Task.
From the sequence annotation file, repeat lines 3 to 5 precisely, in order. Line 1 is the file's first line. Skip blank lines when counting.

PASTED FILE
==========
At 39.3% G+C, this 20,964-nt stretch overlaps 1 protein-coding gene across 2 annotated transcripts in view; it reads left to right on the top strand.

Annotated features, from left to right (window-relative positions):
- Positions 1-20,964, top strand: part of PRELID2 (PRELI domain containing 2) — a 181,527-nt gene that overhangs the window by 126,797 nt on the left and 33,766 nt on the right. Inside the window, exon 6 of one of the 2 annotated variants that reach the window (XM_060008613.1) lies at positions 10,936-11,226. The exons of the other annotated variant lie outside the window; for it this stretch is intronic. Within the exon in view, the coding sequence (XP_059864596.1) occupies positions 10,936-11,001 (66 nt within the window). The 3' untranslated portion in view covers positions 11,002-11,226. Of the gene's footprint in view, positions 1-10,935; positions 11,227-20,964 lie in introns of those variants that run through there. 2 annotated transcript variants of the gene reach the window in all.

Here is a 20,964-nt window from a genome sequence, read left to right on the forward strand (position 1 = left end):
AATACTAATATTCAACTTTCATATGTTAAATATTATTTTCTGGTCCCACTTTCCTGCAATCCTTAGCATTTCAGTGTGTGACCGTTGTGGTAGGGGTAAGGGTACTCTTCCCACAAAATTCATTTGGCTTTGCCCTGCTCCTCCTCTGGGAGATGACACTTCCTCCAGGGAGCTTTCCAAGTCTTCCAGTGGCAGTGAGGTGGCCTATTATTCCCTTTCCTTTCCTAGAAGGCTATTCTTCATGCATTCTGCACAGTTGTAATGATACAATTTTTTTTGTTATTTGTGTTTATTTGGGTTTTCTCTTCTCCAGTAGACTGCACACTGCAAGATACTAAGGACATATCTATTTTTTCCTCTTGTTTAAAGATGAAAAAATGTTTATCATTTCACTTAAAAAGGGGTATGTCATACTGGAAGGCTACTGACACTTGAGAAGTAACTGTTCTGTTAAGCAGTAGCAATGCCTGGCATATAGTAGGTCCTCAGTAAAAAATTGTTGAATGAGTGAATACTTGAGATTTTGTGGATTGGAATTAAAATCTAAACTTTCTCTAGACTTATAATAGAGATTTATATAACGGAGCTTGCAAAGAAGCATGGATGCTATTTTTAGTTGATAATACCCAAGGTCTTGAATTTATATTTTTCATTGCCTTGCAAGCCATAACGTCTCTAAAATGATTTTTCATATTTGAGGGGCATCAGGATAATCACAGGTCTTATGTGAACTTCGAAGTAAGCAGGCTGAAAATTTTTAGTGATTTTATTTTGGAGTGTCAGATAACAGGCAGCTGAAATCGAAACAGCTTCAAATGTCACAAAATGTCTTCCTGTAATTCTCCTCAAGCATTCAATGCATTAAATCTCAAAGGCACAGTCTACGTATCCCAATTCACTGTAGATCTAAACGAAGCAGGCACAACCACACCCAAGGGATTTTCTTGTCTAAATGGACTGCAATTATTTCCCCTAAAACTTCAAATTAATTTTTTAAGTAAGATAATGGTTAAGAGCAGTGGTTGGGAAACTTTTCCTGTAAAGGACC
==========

- Positions 1-20,964, top strand: part of PRELID2 (PRELI domain containing 2) — a 181,527-nt gene that overhangs the window by 126,797 nt on the left and 33,766 nt on the right. Inside the window, exon 6 of one of the 2 annotated variants that reach the window (XM_060008613.1) lies at positions 10,936-11,226. The exons of the other annotated variant lie outside the window; for it this stretch is intronic. Within the exon in view, the coding sequence (XP_059864596.1) occupies positions 10,936-11,001 (66 nt within the window). The 3' untranslated portion in view covers positions 11,002-11,226. Of the gene's footprint in view, positions 1-10,935; positions 11,227-20,964 lie in introns of those variants that run through there. 2 annotated transcript variants of the gene reach the window in all.

Here is a 20,964-nt window from a genome sequence, read left to right on the forward strand (position 1 = left end):
AATACTAATATTCAACTTTCATATGTTAAATATTATTTTCTGGTCCCACTTTCCTGCAATCCTTAGCATTTCAGTGTGTGACCGTTGTGGTAGGGGTAAGGGTACTCTTCCCACAAAATTCATTTGGCTTTGCCCTGCTCCTCCTCTGGGAGATGACACTTCCTCCAGGGAGCTTTCCAAGTCTTCCAGTGGCAGTGAGGTGGCCTATTATTCCCTTTCCTTTCCTAGAAGGCTATTCTTCATGCATTCTGCACAGTTGTAATGATACAATTTTTTTTGTTATTTGTGTTTATTTGGGTTTTCTCTTCTCCAGTAGACTGCACACTGCAAGATACTAAGGACATATCTATTTTTTCCTCTTGTTTAAAGATGAAAAAATGTTTATCATTTCACTTAAAAAGGGGTATGTCATACTGGAAGGCTACTGACACTTGAGAAGTAACTGTTCTGTTAAGCAGTAGCAATGCCTGGCATATAGTAGGTCCTCAGTAAAAAATTGTTGAATGAGTGAATACTTGAGATTTTGTGGATTGGAATTAAAATCTAAACTTTCTCTAGACTTATAATAGAGATTTATATAACGGAGCTTGCAAAGAAGCATGGATGCTATTTTTAGTTGATAATACCCAAGGTCTTGAATTTATATTTTTCATTGCCTTGCAAGCCATAACGTCTCTAAAATGATTTTTCATATTTGAGGGGCATCAGGATAATCACAGGTCTTATGTGAACTTCGAAGTAAGCAGGCTGAAAATTTTTAGTGATTTTATTTTGGAGTGTCAGATAACAGGCAGCTGAAATCGAAACAGCTTCAAATGTCACAAAATGTCTTCCTGTAATTCTCCTCAAGCATTCAATGCATTAAATCTCAAAGGCACAGTCTACGTATCCCAATTCACTGTAGATCTAAACGAAGCAGGCACAACCACACCCAAGGGATTTTCTTGTCTAAATGGACTGCAATTATTTCCCCTAAAACTTCAAATTAATTTTTTAAGTAAGATAATGGTTAAGAGCAGTGGTTGGGAAACTTTTCCTGTAAAGGACC